Posted at 12:09 PM on August 28, 2008
by Sanden Totten
The largest single-site immigration raid in U.S. history happened this week to the town of Laurel, Mississippi. 595 people were detained. Stories are pouring out of families being separated, business going empty and a community torn apart.
ICE officials say they were planning this raid for several years. That means Laurel was a town with a target on it for months before people knew something was up. It's like those scenes in the movies where a guy is walking around with the laser sighting beam aimed right at his forehead, all the while he doesn't suspect a thing, until . . . bang!
Perry, Iowa is the perfect example of a town that could be in trouble. It's got a major meatpacking plant and a large immigrant population. In fact, after the news in Postville happened, the first thing that went through Mayor Viivi Shirley's mind was "Thank God it wasn't Perry."
But now, Perry has got a plan. They've set up an information relay system to keep rumors from getting out of hand if there is a raid. They've gotten all the Latino students to provide the school with back up care takers in case parents are detained. They've even encouraged immigrant families to write up power of attorney documents to help others manage their home, money and even their family in case of deportation.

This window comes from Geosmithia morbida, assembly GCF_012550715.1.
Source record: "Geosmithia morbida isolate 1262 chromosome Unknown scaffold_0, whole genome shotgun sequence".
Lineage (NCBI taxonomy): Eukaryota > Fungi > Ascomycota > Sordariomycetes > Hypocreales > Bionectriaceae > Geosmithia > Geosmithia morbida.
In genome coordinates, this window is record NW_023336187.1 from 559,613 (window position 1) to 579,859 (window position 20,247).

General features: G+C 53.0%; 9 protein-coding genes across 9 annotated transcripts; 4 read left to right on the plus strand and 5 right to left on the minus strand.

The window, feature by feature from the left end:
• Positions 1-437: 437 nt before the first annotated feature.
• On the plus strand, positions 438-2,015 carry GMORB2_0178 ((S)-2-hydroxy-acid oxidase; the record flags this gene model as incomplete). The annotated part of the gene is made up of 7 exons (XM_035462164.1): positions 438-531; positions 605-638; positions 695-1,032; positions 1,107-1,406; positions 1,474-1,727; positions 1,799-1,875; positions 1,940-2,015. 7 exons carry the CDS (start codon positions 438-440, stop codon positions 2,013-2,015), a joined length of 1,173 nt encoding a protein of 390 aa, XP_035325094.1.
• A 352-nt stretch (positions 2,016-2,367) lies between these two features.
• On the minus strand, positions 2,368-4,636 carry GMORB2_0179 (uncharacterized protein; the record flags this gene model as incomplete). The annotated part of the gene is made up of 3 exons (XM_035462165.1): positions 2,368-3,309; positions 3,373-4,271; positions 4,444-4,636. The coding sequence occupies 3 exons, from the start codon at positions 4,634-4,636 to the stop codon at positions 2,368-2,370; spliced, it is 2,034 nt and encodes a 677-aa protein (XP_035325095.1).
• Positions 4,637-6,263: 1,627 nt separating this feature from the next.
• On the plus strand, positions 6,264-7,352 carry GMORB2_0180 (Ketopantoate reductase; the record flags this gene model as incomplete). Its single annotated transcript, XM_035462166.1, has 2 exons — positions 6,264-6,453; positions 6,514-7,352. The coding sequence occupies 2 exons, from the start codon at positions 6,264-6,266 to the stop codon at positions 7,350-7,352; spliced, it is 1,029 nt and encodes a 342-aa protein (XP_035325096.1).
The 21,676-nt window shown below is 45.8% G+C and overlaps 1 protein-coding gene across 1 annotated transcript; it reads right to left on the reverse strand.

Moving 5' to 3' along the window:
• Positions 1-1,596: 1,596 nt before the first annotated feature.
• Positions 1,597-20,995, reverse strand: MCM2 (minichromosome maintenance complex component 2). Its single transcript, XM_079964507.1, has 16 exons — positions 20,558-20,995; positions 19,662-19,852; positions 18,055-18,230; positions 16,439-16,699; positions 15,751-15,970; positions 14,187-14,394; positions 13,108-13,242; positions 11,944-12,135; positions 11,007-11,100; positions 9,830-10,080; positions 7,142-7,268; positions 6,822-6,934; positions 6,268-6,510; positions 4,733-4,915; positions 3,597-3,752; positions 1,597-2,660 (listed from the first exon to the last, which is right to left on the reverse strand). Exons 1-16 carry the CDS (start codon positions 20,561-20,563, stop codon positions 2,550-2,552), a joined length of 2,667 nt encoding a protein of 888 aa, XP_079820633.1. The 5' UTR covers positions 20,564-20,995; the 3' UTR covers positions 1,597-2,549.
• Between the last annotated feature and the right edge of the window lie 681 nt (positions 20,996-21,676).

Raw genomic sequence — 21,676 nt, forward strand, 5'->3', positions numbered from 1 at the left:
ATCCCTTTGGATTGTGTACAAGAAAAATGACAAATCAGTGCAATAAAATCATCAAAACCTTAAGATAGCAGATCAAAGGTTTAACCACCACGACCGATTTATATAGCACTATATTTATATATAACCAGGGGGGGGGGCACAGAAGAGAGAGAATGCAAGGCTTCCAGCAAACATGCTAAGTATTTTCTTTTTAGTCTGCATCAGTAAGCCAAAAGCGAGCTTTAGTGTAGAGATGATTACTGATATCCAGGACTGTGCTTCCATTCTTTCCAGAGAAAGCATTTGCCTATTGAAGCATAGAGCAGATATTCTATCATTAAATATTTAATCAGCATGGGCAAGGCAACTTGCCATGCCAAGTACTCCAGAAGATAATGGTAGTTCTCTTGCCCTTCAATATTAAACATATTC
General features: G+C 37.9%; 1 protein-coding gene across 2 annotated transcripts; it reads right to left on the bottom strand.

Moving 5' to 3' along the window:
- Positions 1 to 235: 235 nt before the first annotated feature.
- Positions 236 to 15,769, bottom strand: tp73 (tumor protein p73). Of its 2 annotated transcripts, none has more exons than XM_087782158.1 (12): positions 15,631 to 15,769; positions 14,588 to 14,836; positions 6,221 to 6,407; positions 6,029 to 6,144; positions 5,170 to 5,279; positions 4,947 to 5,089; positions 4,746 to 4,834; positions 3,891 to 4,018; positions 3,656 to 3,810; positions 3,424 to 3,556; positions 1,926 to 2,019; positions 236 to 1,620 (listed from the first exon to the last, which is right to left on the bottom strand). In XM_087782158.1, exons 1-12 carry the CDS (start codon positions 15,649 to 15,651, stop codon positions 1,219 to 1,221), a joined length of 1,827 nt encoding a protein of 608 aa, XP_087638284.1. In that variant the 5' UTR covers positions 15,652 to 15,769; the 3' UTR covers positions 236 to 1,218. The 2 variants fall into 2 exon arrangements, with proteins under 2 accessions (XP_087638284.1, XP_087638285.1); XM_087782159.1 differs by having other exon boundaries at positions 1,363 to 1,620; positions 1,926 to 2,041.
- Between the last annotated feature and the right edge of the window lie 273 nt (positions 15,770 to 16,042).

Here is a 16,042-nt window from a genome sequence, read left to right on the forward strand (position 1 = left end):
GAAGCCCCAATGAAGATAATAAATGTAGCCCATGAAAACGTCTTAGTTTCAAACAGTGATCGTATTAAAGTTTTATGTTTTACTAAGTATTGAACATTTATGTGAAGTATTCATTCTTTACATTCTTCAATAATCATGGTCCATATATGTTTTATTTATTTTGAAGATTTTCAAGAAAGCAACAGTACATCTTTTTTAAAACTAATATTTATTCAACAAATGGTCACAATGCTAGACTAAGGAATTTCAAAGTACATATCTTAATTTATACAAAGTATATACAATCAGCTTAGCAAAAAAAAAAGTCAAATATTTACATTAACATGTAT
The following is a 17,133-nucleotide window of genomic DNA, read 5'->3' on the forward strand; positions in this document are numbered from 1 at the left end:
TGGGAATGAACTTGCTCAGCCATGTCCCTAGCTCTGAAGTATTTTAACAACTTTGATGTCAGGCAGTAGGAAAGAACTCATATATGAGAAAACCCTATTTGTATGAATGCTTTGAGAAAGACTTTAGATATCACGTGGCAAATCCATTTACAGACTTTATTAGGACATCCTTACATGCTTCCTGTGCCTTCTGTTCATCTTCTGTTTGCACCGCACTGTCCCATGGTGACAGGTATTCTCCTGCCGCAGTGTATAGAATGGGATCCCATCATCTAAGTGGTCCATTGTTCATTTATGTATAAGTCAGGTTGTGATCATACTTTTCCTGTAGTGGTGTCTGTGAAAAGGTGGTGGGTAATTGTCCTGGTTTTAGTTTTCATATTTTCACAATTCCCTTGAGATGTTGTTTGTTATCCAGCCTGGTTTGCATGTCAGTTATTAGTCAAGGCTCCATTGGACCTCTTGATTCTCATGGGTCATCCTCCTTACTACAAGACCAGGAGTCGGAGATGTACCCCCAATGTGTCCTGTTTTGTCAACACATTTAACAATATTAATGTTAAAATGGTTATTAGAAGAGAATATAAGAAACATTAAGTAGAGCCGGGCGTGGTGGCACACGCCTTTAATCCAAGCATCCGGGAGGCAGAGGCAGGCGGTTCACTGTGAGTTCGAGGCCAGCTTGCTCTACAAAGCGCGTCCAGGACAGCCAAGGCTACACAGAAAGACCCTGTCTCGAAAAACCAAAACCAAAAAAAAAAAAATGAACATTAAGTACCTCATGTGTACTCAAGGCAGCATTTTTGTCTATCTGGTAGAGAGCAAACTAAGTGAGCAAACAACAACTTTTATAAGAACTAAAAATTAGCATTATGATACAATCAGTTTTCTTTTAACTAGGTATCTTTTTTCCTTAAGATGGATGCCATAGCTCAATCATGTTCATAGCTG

I've been talking to Mayor Viivi Shirely about what got the town thinking this way. She admitted that a lot of similar communities are likely to keep their head in the sand when it comes to preparing for the possibility of a raid. But she says, Perry's immigrant community has been lodged in the town for over a decade now. A lot of folks see them as part of the town. And the general feeling in Perry is that if you have emergency plans for a tornado or a fire, why not a raid?
For all those towns wondering if ICE has a target on them as well, it's a good way to ease at least some of the anxiety.
Posted at 4:35 PM on August 28, 2008
by Jeff Horwich
John McCain will give his acceptance speech next Thursday in St. Paul.
Guess what else happens next Thursday?
The start of the NFL season, including a televised game between Washington and New York on NBC. (Wall Street Journal's Washington Wire zeroed in on the tricky timing today.)
NBC agreed to start the game earlier, and if it lasts a normal length it'll end in time for McCain's scheduled speech. But if it runs late, they'll have to choose: Stall so even NBC viewers can see it, and they can capture the big audience held over from the game? Or move it ahead so (older) members of the party's base don't doze off?